Having positive adult role models beyond parents and teachers in a young person's life is a clear indicator of future success, according the National Mentorship Partnership. This is especially true for young adults from low-income backgrounds and those who are at risk of falling off track. Luckily, Santa Fe has many resources for providing youth with tutoring and mentoring relationships, and the city is looking at how to expand these resources to reach even more students. On Sunday May 5, the city celebrates the success of existing tutoring and mentorship programs with a Festival of Learning at the Santa Fe Convention Center.
The festival is scheduled with student performances throughout the day and a live band, as well as a circus performance by Wise Fool and a flamenco performance by Aspen Santa Fe Ballet. Twenty-two local mentoring and tutoring organizations showcase their work at interactive booths, offering fun activities for kids and information for adults. Some of the organizations involved are INSPIRE Santa Fe, Big Brothers Big Sisters, Communities in Schools of New Mexico, Monte del Sol Charter School, STEM Scaffold Santa Fe, to name just a few.
The event is the result of three years of organizing by the Santa Fe Mentoring and Tutoring Collaborative, which is an outgrowth of Opportunity Santa Fe, an initiative by the Santa Fe Community Foundation and the City of Santa Fe Children and Youth Commission to align strategies and create a network of resources to improve the collective outcomes of the city's various youth-oriented programs.
"What we noticed was that there are a minimum of at least 20 different mentoring and tutoring organizations within the community, so we already had all these great resources, but it was hard for parents and volunteers to figure out where these different organizations were or what demographics they were serving," says Sarah Cheney, an AmeriCorps VISTA member who has worked with Opportunity Santa Fe on the initiative.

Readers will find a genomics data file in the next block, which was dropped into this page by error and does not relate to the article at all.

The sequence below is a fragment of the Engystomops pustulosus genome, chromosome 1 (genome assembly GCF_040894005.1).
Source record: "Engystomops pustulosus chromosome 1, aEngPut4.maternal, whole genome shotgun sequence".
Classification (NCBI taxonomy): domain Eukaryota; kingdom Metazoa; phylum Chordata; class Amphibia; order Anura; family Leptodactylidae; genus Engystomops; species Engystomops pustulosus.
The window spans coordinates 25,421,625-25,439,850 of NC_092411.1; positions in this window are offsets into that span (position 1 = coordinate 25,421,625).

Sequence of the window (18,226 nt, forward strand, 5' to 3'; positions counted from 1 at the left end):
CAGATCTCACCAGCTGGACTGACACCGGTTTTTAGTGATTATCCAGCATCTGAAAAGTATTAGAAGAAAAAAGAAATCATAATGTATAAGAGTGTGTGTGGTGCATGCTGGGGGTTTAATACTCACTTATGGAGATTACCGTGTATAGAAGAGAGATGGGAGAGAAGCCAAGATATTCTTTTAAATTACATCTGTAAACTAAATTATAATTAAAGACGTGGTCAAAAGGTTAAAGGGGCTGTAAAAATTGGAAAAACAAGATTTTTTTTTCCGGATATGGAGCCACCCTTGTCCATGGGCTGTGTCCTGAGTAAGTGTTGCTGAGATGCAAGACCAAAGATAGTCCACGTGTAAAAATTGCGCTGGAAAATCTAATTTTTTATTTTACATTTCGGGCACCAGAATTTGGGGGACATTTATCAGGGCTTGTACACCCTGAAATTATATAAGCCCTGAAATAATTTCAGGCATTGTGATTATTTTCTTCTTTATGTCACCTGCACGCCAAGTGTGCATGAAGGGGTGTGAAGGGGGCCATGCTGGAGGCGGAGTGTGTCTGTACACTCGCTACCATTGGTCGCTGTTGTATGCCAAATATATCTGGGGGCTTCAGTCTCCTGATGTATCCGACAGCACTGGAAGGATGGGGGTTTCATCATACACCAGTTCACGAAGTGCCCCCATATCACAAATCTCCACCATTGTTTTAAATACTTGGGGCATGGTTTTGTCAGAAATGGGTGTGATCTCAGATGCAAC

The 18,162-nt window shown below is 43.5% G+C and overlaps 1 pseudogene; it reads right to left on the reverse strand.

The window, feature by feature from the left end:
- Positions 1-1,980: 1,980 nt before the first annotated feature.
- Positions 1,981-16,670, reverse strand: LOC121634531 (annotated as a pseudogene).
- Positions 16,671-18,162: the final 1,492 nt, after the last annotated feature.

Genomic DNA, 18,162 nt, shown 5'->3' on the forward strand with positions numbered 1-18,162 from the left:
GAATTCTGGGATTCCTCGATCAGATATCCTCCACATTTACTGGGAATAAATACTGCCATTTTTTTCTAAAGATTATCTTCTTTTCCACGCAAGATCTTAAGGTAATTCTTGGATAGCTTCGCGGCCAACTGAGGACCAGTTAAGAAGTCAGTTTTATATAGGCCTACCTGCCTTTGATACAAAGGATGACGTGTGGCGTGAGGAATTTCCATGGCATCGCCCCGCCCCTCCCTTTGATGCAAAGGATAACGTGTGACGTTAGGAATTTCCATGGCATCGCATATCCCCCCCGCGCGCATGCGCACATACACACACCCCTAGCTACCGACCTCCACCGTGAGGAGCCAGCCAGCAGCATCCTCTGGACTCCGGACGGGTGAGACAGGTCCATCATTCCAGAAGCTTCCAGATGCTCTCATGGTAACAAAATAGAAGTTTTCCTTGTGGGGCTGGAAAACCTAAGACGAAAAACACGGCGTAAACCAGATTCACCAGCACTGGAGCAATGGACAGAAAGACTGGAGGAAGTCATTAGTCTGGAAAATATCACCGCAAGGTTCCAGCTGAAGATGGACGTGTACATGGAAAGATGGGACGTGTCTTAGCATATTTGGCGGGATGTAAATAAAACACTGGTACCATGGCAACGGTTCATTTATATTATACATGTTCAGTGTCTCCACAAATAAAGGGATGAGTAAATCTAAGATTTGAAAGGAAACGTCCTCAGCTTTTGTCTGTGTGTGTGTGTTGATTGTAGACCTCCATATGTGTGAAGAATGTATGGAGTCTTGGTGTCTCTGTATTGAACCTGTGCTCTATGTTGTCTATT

"The idea of the mentoring and tutoring collaborative was to create a centralized hub where anybody could come easily get that information, learn what the differences are between mentoring and tutoring; like, does my kid need literacy intervention, or do they need someone to support their passions and be a role model?" she says.
While celebrating the ongoing achievements of the organizations involved, the festival is also a call to action. Cheney tells SFR they have identified over 500 youth who are currently on wait lists for mentors and tutors. The collaborative hopes to sign up at least 100 new volunteers at the festival.
"There are so many different ways for people to get involved with our young people, and the biggest investment that any of us can make is giving of our time and engaging in these one on one connections," says Todd Lopez, a core organizer of the festival and one of the founders of INSPIRE Santa Fe, an organization that pairs high school students from schools around the city with professionals in fields that align with the student's interests.
For example, one student interested in the refugee crisis was paired with the Santa Fe Council on International Relations this year, and another student who expressed interest in chaos theory was paired with a mentor at the Santa Fe Institute. Many members of local government have become mentors through INSPIRE, including Mayor Alan Webber, who tells SFR he decided to get involved after he learned about the role positive impact the mentoring can have on student success rates.
Indeed, research done by the National Mentorship Partnership shows that at-risk youth who have a mentor are 55% more likely to enroll in college, 78% more likely to volunteer regularly, and 130% more likely to hold leadership positions later in life. They are also 46% less likely than their peers to start using illegal drugs and alcohol and 81% more likely to participate in sports and extracurricular activities.
When he saw these numbers, says Webber, he felt inspired to find a way for the city to get involved in expanding opportunities for young people. Looking forward, the mayor says that the city is working towards an ambitious goal:
"We ought to be the first city in America to say to our young people that if you want to have a mentor, you get one." This is the aspiration, says Webber, and the city is still figuring out how to create an actionable plan. "But I think what the city can do most effectively is to help build that coordinating platform. We live in a city where there are a significant number of older residents with great experiences of all kinds, and we have young people across the city who are looking for a mentor who can guide them and coach them with career skills and life skills, and what we don't have is a really effective matching system."
Festival of Learning
2-6 pm Sunday May 5. Free. Santa Fe Community Convention Center, 201 W Marcy St., 955-6590